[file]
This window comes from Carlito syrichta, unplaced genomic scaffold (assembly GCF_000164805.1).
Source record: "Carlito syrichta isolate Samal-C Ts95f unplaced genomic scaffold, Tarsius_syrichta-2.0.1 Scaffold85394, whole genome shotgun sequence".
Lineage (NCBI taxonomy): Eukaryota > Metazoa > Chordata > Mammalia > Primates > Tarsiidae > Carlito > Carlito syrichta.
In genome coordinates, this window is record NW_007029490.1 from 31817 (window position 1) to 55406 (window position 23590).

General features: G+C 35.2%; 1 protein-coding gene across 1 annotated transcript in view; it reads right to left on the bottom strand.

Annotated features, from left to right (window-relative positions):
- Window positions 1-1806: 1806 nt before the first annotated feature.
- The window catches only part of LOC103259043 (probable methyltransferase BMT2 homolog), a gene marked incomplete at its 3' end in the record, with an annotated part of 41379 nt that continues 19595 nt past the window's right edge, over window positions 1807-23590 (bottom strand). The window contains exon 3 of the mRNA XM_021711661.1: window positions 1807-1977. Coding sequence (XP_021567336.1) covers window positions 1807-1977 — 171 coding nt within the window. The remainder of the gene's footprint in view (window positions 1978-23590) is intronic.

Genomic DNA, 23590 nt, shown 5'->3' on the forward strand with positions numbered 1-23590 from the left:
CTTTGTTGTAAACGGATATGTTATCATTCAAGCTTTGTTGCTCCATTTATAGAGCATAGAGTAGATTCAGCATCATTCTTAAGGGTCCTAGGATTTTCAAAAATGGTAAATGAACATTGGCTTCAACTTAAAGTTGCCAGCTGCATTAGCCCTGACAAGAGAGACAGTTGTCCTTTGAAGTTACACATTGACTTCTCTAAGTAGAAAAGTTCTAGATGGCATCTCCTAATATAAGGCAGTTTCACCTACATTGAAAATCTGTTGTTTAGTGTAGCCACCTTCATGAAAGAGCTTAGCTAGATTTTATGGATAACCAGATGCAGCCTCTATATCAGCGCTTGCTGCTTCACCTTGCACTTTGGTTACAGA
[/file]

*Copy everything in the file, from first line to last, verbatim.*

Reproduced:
This window comes from Carlito syrichta, unplaced genomic scaffold (assembly GCF_000164805.1).
Source record: "Carlito syrichta isolate Samal-C Ts95f unplaced genomic scaffold, Tarsius_syrichta-2.0.1 Scaffold85394, whole genome shotgun sequence".
Lineage (NCBI taxonomy): Eukaryota > Metazoa > Chordata > Mammalia > Primates > Tarsiidae > Carlito > Carlito syrichta.
In genome coordinates, this window is record NW_007029490.1 from 31817 (window position 1) to 55406 (window position 23590).

General features: G+C 35.2%; 1 protein-coding gene across 1 annotated transcript in view; it reads right to left on the bottom strand.

Annotated features, from left to right (window-relative positions):
- Window positions 1-1806: 1806 nt before the first annotated feature.
- The window catches only part of LOC103259043 (probable methyltransferase BMT2 homolog), a gene marked incomplete at its 3' end in the record, with an annotated part of 41379 nt that continues 19595 nt past the window's right edge, over window positions 1807-23590 (bottom strand). The window contains exon 3 of the mRNA XM_021711661.1: window positions 1807-1977. Coding sequence (XP_021567336.1) covers window positions 1807-1977 — 171 coding nt within the window. The remainder of the gene's footprint in view (window positions 1978-23590) is intronic.

Genomic DNA, 23590 nt, shown 5'->3' on the forward strand with positions numbered 1-23590 from the left:
CTTTGTTGTAAACGGATATGTTATCATTCAAGCTTTGTTGCTCCATTTATAGAGCATAGAGTAGATTCAGCATCATTCTTAAGGGTCCTAGGATTTTCAAAAATGGTAAATGAACATTGGCTTCAACTTAAAGTTGCCAGCTGCATTAGCCCTGACAAGAGAGACAGTTGTCCTTTGAAGTTACACATTGACTTCTCTAAGTAGAAAAGTTCTAGATGGCATCTCCTAATATAAGGCAGTTTCACCTACATTGAAAATCTGTTGTTTAGTGTAGCCACCTTCATGAAAGAGCTTAGCTAGATTTTATGGATAACCAGATGCAGCCTCTATATCAGCGCTTGCTGCTTCACCTTGCACTTTGGTTACAGA